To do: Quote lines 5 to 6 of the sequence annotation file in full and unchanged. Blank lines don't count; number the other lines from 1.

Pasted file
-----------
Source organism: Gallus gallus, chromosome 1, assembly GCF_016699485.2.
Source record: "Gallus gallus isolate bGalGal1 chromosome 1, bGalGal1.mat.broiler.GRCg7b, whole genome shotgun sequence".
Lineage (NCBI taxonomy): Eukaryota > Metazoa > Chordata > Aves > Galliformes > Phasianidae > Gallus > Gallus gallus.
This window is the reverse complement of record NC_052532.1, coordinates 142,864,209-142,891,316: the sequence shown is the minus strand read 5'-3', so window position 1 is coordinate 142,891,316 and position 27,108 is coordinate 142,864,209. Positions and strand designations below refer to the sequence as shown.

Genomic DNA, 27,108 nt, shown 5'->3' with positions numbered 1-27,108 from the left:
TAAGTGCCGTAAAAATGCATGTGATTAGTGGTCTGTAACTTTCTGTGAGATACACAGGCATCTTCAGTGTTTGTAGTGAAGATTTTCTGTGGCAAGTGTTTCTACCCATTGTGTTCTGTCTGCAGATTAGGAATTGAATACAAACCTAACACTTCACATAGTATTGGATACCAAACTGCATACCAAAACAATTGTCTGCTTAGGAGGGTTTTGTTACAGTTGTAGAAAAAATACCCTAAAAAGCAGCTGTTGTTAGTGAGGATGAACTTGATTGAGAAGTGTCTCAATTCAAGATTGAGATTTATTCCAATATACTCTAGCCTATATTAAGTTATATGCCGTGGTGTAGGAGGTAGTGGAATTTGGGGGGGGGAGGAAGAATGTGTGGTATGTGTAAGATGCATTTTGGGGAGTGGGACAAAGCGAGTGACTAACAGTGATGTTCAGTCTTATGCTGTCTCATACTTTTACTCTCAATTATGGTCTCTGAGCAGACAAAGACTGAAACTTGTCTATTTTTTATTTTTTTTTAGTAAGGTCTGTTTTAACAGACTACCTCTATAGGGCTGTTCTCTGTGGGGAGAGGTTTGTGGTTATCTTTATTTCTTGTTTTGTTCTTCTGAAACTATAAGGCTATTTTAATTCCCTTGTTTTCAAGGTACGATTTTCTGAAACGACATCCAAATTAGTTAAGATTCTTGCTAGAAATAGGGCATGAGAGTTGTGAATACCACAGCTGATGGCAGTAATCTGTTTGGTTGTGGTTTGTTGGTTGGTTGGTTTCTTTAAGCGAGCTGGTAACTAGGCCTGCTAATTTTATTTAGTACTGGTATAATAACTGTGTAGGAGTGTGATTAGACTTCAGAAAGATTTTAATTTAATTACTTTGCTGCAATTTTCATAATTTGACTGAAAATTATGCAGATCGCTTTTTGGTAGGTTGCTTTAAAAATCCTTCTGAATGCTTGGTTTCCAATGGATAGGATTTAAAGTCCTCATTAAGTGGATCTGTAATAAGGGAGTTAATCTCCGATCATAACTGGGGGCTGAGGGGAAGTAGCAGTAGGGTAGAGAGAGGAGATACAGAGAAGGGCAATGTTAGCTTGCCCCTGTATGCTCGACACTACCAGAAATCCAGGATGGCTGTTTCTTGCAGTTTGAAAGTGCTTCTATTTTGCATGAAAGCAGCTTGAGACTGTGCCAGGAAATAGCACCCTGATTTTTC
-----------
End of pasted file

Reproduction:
Genomic DNA, 27,108 nt, shown 5'->3' with positions numbered 1-27,108 from the left:
TAAGTGCCGTAAAAATGCATGTGATTAGTGGTCTGTAACTTTCTGTGAGATACACAGGCATCTTCAGTGTTTGTAGTGAAGATTTTCTGTGGCAAGTGTTTCTACCCATTGTGTTCTGTCTGCAGATTAGGAATTGAATACAAACCTAACACTTCACATAGTATTGGATACCAAACTGCATACCAAAACAATTGTCTGCTTAGGAGGGTTTTGTTACAGTTGTAGAAAAAATACCCTAAAAAGCAGCTGTTGTTAGTGAGGATGAACTTGATTGAGAAGTGTCTCAATTCAAGATTGAGATTTATTCCAATATACTCTAGCCTATATTAAGTTATATGCCGTGGTGTAGGAGGTAGTGGAATTTGGGGGGGGGAGGAAGAATGTGTGGTATGTGTAAGATGCATTTTGGGGAGTGGGACAAAGCGAGTGACTAACAGTGATGTTCAGTCTTATGCTGTCTCATACTTTTACTCTCAATTATGGTCTCTGAGCAGACAAAGACTGAAACTTGTCTATTTTTTATTTTTTTTTAGTAAGGTCTGTTTTAACAGACTACCTCTATAGGGCTGTTCTCTGTGGGGAGAGGTTTGTGGTTATCTTTATTTCTTGTTTTGTTCTTCTGAAACTATAAGGCTATTTTAATTCCCTTGTTTTCAAGGTACGATTTTCTGAAACGACATCCAAATTAGTTAAGATTCTTGCTAGAAATAGGGCATGAGAGTTGTGAATACCACAGCTGATGGCAGTAATCTGTTTGGTTGTGGTTTGTTGGTTGGTTGGTTTCTTTAAGCGAGCTGGTAACTAGGCCTGCTAATTTTATTTAGTACTGGTATAATAACTGTGTAGGAGTGTGATTAGACTTCAGAAAGATTTTAATTTAATTACTTTGCTGCAATTTTCATAATTTGACTGAAAATTATGCAGATCGCTTTTTGGTAGGTTGCTTTAAAAATCCTTCTGAATGCTTGGTTTCCAATGGATAGGATTTAAAGTCCTCATTAAGTGGATCTGTAATAAGGGAGTTAATCTCCGATCATAACTGGGGGCTGAGGGGAAGTAGCAGTAGGGTAGAGAGAGGAGATACAGAGAAGGGCAATGTTAGCTTGCCCCTGTATGCTCGACACTACCAGAAATCCAGGATGGCTGTTTCTTGCAGTTTGAAAGTGCTTCTATTTTGCATGAAAGCAGCTTGAGACTGTGCCAGGAAATAGCACCCTGATTTTTC